And on the Palestinian side, even though this “trickle-down peace process” which had so far dealt most of its tangible benefits to Israelis and not to Palestinians, was not trickling very well yet, there seemed to be a general optimism, that “the world” (whatever that means) is on board making sure that eventually they too would get something out of it. Hamas, a right-wing Islamic movement that tried to derail the process in the mid-90’s, was increasingly marginalized and unpopular. The “armed struggle” option – a misnomer for the spates of frustration-born semi-organized violence against a hopelessly stronger military force or its civilian population – was scoring very poorly in Palestinian opinion polls.

Among the guests in our family holiday meal were my wife’s aunt Hannah Relevy, her husband Jan and their 3 grown children. They live in Gilo – a neighborhood built by the Israeli government in southeast Jerusalem beyond the 1967 lines. No one living in Gilo consider themselves settlers, because it has always been conceived and framed as an integral part of Jerusalem.

“How did you arrive?” I asked them.
“As usual, via the Tunnels Road. It is so quick!”

The Tunnels road is yet another Israelis-Only settler highway built in the West Bank by the Rabin government in 1995, mainly to connect some outlying settlements to Jerusalem (imagine: a highway with two long tunnels and a huge bridge spanning a mountain canyon, to serve the needs of roughly 10,000 settlers. All of it planned, funded and built by the government outside Israel’s legal borders. And these warped budget priorities came from Israel’s most progressive government in the past generation. But I digress.).

As the Tunnels Road was completed, it has also turned out to be a convenient shortcut for people living in the southern Jerusalem neighborhoods traveling towards the south. It saved them the tortuous trip via the city center’s narrow streets to its perennially jammed main exist: 20 minutes in the best of times. We ourselves used the Tunnels Road the previous January, when my niece’s birthday in Jerusalem coincided with the first Jerusalem snowfall in several years. As the major Tel Aviv – Jerusalem highways became parking lots filled with Tel Avivites wishing to touch the White Wonder, the Tunnels Road was the only viable way to get to the capital, for those who knew about it of course.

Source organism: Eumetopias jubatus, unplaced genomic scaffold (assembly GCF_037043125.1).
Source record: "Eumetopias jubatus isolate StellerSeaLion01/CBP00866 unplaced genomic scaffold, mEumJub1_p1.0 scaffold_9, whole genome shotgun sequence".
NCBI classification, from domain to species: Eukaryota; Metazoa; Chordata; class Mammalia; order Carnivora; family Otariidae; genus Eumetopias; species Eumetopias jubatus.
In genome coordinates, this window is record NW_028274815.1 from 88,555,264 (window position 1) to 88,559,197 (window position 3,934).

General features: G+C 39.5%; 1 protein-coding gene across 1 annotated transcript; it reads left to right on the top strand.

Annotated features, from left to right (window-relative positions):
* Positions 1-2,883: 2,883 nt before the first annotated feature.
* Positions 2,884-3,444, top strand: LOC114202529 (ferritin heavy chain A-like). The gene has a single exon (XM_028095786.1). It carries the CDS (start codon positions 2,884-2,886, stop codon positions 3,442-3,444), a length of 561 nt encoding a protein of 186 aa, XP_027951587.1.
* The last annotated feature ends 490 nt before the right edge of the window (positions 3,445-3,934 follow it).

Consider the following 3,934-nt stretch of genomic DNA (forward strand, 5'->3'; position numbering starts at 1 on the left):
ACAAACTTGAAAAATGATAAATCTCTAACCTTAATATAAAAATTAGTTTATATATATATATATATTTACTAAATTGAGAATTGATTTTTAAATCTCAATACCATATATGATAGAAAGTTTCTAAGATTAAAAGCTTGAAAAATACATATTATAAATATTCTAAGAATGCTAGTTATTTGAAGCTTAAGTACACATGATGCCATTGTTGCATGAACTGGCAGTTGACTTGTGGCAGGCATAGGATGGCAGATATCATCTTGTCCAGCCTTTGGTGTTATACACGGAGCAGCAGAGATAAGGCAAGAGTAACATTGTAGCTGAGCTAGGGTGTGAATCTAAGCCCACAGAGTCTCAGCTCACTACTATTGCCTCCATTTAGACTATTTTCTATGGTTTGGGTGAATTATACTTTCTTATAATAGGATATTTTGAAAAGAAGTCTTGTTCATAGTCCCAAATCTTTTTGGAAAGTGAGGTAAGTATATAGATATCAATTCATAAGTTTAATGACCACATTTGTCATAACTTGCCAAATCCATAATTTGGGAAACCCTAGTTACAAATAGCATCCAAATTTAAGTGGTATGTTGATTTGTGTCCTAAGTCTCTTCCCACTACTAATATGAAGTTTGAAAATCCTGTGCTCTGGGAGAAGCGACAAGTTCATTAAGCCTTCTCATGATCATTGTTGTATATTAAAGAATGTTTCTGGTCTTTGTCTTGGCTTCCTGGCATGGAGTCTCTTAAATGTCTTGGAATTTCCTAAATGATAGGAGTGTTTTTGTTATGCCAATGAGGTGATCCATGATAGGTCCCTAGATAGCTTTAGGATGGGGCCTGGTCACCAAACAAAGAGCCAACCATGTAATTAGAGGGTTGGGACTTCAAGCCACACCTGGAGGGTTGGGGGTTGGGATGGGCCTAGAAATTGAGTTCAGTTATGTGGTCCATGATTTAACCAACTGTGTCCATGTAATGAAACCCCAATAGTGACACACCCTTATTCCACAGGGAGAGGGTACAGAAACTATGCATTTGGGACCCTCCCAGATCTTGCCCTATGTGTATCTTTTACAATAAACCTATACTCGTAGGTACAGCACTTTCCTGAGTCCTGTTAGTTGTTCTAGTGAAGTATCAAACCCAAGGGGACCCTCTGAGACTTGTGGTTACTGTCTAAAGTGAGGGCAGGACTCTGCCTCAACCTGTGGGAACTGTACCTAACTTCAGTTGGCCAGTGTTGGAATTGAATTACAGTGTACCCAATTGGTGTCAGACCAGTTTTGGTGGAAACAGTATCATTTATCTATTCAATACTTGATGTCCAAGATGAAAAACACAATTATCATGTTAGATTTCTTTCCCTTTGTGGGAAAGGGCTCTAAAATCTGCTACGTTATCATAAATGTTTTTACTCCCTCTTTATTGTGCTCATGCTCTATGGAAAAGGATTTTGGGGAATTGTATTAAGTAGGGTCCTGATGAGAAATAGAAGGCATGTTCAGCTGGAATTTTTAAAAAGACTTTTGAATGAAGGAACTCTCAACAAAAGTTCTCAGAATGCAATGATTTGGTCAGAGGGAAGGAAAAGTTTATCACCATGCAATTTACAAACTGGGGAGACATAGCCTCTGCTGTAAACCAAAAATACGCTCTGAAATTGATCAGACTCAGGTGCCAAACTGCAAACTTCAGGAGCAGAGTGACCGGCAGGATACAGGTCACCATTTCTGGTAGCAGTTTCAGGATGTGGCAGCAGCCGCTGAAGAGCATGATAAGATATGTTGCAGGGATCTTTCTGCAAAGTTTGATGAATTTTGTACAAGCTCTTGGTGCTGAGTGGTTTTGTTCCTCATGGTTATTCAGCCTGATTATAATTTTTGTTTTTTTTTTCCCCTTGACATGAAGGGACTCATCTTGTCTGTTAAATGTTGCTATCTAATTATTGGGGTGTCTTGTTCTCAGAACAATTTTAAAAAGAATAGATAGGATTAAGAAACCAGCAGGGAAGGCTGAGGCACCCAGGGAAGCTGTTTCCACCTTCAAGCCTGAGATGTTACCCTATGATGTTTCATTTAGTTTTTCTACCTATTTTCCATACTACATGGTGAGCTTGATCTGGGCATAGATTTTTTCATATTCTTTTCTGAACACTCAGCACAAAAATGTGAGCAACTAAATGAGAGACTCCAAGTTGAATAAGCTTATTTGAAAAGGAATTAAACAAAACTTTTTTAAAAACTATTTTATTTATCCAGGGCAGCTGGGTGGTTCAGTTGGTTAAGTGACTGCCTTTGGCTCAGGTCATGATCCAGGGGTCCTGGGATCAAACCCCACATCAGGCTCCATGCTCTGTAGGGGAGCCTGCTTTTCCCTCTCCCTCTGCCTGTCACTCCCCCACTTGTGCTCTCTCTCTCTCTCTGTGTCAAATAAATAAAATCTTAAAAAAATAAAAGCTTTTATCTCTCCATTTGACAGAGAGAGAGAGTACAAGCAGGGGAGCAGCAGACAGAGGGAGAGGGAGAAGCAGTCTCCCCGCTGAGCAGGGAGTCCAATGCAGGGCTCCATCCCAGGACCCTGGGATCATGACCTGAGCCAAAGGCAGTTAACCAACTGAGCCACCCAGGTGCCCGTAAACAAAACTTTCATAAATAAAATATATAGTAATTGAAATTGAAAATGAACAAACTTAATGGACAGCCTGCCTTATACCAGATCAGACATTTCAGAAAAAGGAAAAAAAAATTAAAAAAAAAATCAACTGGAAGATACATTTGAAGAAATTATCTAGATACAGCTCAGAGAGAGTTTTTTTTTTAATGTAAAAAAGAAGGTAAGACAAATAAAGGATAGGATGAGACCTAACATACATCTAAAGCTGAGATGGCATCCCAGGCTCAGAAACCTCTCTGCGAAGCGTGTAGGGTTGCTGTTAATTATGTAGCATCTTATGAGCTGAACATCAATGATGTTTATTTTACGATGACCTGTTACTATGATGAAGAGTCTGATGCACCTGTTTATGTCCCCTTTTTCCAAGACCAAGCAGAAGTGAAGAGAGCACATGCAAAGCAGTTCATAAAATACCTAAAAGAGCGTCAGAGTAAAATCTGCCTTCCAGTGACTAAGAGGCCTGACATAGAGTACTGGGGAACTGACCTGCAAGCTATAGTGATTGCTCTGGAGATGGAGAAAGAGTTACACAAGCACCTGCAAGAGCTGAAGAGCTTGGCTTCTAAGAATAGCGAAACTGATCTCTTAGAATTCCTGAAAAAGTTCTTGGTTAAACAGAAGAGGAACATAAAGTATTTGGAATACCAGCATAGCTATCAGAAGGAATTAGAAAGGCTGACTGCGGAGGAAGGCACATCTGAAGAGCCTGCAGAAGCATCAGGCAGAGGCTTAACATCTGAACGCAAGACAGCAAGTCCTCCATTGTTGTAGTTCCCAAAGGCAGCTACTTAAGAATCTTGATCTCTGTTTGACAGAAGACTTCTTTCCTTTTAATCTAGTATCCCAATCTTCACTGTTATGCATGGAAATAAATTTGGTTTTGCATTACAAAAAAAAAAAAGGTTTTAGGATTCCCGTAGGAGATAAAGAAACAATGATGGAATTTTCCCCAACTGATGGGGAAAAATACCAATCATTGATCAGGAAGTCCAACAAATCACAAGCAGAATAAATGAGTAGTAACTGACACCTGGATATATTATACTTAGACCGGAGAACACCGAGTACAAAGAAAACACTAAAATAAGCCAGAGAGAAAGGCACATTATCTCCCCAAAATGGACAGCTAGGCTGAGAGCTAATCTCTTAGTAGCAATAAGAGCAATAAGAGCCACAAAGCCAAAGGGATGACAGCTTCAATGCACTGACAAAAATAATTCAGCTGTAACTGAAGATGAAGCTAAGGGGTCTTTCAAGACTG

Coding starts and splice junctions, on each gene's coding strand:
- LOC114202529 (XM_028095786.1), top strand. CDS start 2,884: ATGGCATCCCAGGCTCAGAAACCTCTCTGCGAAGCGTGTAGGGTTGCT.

Back to September 2000: the Relevy family returned that day on the Tunnels Road, but by the time the holiday weekend was over the West Bank and Gaza became a war zone. Regular Israelis stopped using the Tunnels Road for the following several years. It turns out that the “solution” implemented by the IDF and other security forces to that particular wave of riots was to exact a painful death toll. Dozens of Palestinian rioters, mostly teenagers, were killed in the first wave. Rather than pacify Palestinians and “teach them a lesson” as the prevailing Israeli stupidity wisdom had preached for years, this tactic only fanned the flames higher, with riots – and killings of rioters – even spilling over into Israel proper for a few weeks.

In particular, for many long months shots were fired by Palestinian militants every night from Beit Jalla to the Relevys’ Gilo neighborhood, and IDF helicopter gunships hovered in the air firing into Beit Jalla houses. Life in Gilo seemed to return to normalcy only around 2003 or 2004. But on July 2 2008, as my wife’s uncle Jan Relevy was going about his daily business of fixing people’s heating and cooling systems, the “Bulldozer Terrorist” ran over his pickup truck near downtown Jerusalem and crushed it. Jan died on the spot.

Thus, the Relevy family in particular and my wife’s extended family in general joined the community of conflict-bereaved families. According to Btselem, nearly 1100 Israelis, mostly civilians, were violently killed by Palestinians in the decade since that fatal New Year’s holiday. This amount of Israeli casualties is the highest since the traumatic 1973 war, but in terms of civilian casualties it is the highest since the 1948 war. Hundreds of the Israeli dead had lost their livest in the notorious suicide bus bombings, a tactic first appearing in Israel-Palestine in 1994 to avenge the massacre of Muslim worshippers in Hebron, and reaching its ghastly climax from late 2001 to mid-2002.